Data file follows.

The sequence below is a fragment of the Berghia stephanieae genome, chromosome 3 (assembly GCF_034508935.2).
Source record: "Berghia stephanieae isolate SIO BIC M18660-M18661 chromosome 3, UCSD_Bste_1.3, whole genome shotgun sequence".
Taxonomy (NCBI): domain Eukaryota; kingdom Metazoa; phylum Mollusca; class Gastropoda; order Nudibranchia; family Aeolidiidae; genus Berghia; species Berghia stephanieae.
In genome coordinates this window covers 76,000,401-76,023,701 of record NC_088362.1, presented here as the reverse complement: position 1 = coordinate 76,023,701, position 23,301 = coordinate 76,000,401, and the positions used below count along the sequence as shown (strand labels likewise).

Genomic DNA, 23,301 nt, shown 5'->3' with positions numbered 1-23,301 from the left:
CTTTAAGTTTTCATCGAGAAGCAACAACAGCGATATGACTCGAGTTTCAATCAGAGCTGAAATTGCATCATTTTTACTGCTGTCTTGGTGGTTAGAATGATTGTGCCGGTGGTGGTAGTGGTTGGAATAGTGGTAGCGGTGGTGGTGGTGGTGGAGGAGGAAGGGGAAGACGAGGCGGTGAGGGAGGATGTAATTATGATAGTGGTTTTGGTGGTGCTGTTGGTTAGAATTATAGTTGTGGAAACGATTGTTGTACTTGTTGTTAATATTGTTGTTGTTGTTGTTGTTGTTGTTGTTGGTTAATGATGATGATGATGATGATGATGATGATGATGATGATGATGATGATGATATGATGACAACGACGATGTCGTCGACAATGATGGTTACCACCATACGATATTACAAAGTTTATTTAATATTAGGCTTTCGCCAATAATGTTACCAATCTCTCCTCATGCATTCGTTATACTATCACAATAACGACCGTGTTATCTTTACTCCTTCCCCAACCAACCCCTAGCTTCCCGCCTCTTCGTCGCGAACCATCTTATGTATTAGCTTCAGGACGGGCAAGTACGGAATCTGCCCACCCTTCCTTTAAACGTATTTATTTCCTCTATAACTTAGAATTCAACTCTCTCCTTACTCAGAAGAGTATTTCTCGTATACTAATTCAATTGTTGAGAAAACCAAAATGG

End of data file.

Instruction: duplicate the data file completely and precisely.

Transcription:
The sequence below is a fragment of the Berghia stephanieae genome, chromosome 3 (assembly GCF_034508935.2).
Source record: "Berghia stephanieae isolate SIO BIC M18660-M18661 chromosome 3, UCSD_Bste_1.3, whole genome shotgun sequence".
Taxonomy (NCBI): domain Eukaryota; kingdom Metazoa; phylum Mollusca; class Gastropoda; order Nudibranchia; family Aeolidiidae; genus Berghia; species Berghia stephanieae.
In genome coordinates this window covers 76,000,401-76,023,701 of record NC_088362.1, presented here as the reverse complement: position 1 = coordinate 76,023,701, position 23,301 = coordinate 76,000,401, and the positions used below count along the sequence as shown (strand labels likewise).

Genomic DNA, 23,301 nt, shown 5'->3' with positions numbered 1-23,301 from the left:
CTTTAAGTTTTCATCGAGAAGCAACAACAGCGATATGACTCGAGTTTCAATCAGAGCTGAAATTGCATCATTTTTACTGCTGTCTTGGTGGTTAGAATGATTGTGCCGGTGGTGGTAGTGGTTGGAATAGTGGTAGCGGTGGTGGTGGTGGTGGAGGAGGAAGGGGAAGACGAGGCGGTGAGGGAGGATGTAATTATGATAGTGGTTTTGGTGGTGCTGTTGGTTAGAATTATAGTTGTGGAAACGATTGTTGTACTTGTTGTTAATATTGTTGTTGTTGTTGTTGTTGTTGTTGTTGGTTAATGATGATGATGATGATGATGATGATGATGATGATGATGATGATGATGATATGATGACAACGACGATGTCGTCGACAATGATGGTTACCACCATACGATATTACAAAGTTTATTTAATATTAGGCTTTCGCCAATAATGTTACCAATCTCTCCTCATGCATTCGTTATACTATCACAATAACGACCGTGTTATCTTTACTCCTTCCCCAACCAACCCCTAGCTTCCCGCCTCTTCGTCGCGAACCATCTTATGTATTAGCTTCAGGACGGGCAAGTACGGAATCTGCCCACCCTTCCTTTAAACGTATTTATTTCCTCTATAACTTAGAATTCAACTCTCTCCTTACTCAGAAGAGTATTTCTCGTATACTAATTCAATTGTTGAGAAAACCAAAATGG